So we have to solve a problem, because there are companies like Spotify for example, where the majority of publishing information is completely unknown to them, and they have to hire other companies to help find it for them, who also can’t do the job as well: because that is an impossible task.
So if we fix the format, we can fix the data, and then we can build the registry owned by the public, owned by all, that can speak to the copyright of the work itself and make it part of the genetic code of the song. And if you remove the publishing information, the bass player information, the engineer information, the DJ’s information from the work, it just wont work. And that is something I think we move towards very quickly.
Your idea is much in favour of transparency, but what about the parties in an agreement who doesn’t want details in the agreement to be seen – how do you deal with that?
There is the difference between a public blockchain, and a permission blockchain. A permission blockchain basically has the characteristic that you can only share within certain parties – so if you think about the Google Doc-analogy or the Microsoft work document, I may say with my Microsoft document, that I will share it with these five people, but not these four people. Or in the Google Docs you can say it tracks every change, which is the key to have a chains-lock. And then if I share it with somebody, I can share it with them –with edit-capability or “read only”.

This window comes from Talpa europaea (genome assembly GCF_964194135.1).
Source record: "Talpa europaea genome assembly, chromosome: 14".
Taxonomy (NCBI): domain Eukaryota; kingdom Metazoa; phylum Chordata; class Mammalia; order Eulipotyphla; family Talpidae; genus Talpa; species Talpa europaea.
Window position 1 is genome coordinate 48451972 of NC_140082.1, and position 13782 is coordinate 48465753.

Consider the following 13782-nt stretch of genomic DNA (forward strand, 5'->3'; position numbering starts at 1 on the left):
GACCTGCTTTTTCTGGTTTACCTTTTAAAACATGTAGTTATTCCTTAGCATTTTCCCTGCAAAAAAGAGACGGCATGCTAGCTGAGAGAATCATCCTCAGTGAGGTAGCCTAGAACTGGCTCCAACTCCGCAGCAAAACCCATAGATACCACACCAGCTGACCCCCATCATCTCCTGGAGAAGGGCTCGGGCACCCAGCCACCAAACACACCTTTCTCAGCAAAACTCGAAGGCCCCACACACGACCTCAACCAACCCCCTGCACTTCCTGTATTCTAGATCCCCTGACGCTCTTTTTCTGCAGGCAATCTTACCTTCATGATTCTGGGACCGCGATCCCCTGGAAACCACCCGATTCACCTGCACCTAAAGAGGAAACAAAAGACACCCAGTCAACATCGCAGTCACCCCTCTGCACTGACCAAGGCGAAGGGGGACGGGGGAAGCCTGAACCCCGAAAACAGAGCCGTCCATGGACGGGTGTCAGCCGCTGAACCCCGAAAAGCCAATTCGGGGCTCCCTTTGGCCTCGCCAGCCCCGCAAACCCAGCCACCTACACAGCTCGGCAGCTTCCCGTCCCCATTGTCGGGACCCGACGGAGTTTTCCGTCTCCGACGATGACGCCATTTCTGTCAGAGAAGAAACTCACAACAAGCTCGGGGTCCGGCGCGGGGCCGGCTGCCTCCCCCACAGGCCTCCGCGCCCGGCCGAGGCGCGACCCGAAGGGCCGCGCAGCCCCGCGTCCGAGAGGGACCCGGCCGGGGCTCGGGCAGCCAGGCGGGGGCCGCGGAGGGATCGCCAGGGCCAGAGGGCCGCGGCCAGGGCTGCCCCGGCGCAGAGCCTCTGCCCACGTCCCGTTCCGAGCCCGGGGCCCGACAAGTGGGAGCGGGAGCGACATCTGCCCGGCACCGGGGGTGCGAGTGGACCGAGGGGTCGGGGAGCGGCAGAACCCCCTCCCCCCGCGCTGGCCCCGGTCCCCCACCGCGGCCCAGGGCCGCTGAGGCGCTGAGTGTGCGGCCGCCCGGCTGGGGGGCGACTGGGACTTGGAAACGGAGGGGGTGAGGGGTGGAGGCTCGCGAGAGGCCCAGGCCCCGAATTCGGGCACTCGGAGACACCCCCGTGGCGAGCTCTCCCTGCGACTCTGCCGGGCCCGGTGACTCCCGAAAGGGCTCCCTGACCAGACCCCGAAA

We are going to do the same thing with the file format, so there will be a public layer to the Blockchain, which everyone can read, which will basically say this is who owns the song, and this is how to contact them if want to make commerce with them. And then there’s a private layer, which is for the PROs, labels, publishers, music industry professionals to work with each other on deals splits, on deal terms and that kind of stuff and that is NOT public.
The blockchain community has done – I would say – a poor job of explaining, that not everything on a blockchain has to be public. You can have shared entities within the structures that allow people to do commerce with each other. Make deal terms. If you cut in public or private layers, the blockchains power becomes that all that the public can see, is who owns it. And the private layers are those who work together.
So you don’t see any problems with spying into agreements, stealing of info or whatever?